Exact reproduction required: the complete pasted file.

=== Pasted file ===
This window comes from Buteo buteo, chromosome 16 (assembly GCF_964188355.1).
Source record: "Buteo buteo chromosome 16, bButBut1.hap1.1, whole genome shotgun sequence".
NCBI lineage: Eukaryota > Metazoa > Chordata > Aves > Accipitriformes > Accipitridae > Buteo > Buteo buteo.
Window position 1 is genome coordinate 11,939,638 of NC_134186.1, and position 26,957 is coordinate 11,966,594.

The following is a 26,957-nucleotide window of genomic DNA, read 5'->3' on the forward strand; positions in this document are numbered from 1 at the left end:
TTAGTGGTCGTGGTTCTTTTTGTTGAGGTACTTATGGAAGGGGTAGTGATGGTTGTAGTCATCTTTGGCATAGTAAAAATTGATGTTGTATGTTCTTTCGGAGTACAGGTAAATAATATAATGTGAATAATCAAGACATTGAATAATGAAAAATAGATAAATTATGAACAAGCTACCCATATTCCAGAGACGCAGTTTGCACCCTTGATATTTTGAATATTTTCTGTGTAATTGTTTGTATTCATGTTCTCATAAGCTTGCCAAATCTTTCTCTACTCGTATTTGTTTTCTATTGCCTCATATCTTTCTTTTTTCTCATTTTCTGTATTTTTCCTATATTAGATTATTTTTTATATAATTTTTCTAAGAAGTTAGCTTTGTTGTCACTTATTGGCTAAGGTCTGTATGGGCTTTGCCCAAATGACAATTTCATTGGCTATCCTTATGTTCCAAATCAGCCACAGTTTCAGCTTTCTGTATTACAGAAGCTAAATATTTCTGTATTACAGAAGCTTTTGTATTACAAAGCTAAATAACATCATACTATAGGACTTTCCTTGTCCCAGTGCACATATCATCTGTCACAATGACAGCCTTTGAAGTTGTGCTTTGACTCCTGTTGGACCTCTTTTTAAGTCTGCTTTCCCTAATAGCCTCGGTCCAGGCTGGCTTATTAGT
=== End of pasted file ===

This window comes from Buteo buteo, chromosome 16 (assembly GCF_964188355.1).
Source record: "Buteo buteo chromosome 16, bButBut1.hap1.1, whole genome shotgun sequence".
NCBI lineage: Eukaryota > Metazoa > Chordata > Aves > Accipitriformes > Accipitridae > Buteo > Buteo buteo.
Window position 1 is genome coordinate 11,939,638 of NC_134186.1, and position 26,957 is coordinate 11,966,594.

The following is a 26,957-nucleotide window of genomic DNA, read 5'->3' on the forward strand; positions in this document are numbered from 1 at the left end:
TTAGTGGTCGTGGTTCTTTTTGTTGAGGTACTTATGGAAGGGGTAGTGATGGTTGTAGTCATCTTTGGCATAGTAAAAATTGATGTTGTATGTTCTTTCGGAGTACAGGTAAATAATATAATGTGAATAATCAAGACATTGAATAATGAAAAATAGATAAATTATGAACAAGCTACCCATATTCCAGAGACGCAGTTTGCACCCTTGATATTTTGAATATTTTCTGTGTAATTGTTTGTATTCATGTTCTCATAAGCTTGCCAAATCTTTCTCTACTCGTATTTGTTTTCTATTGCCTCATATCTTTCTTTTTTCTCATTTTCTGTATTTTTCCTATATTAGATTATTTTTTATATAATTTTTCTAAGAAGTTAGCTTTGTTGTCACTTATTGGCTAAGGTCTGTATGGGCTTTGCCCAAATGACAATTTCATTGGCTATCCTTATGTTCCAAATCAGCCACAGTTTCAGCTTTCTGTATTACAGAAGCTAAATATTTCTGTATTACAGAAGCTTTTGTATTACAAAGCTAAATAACATCATACTATAGGACTTTCCTTGTCCCAGTGCACATATCATCTGTCACAATGACAGCCTTTGAAGTTGTGCTTTGACTCCTGTTGGACCTCTTTTTAAGTCTGCTTTCCCTAATAGCCTCGGTCCAGGCTGGCTTATTAGT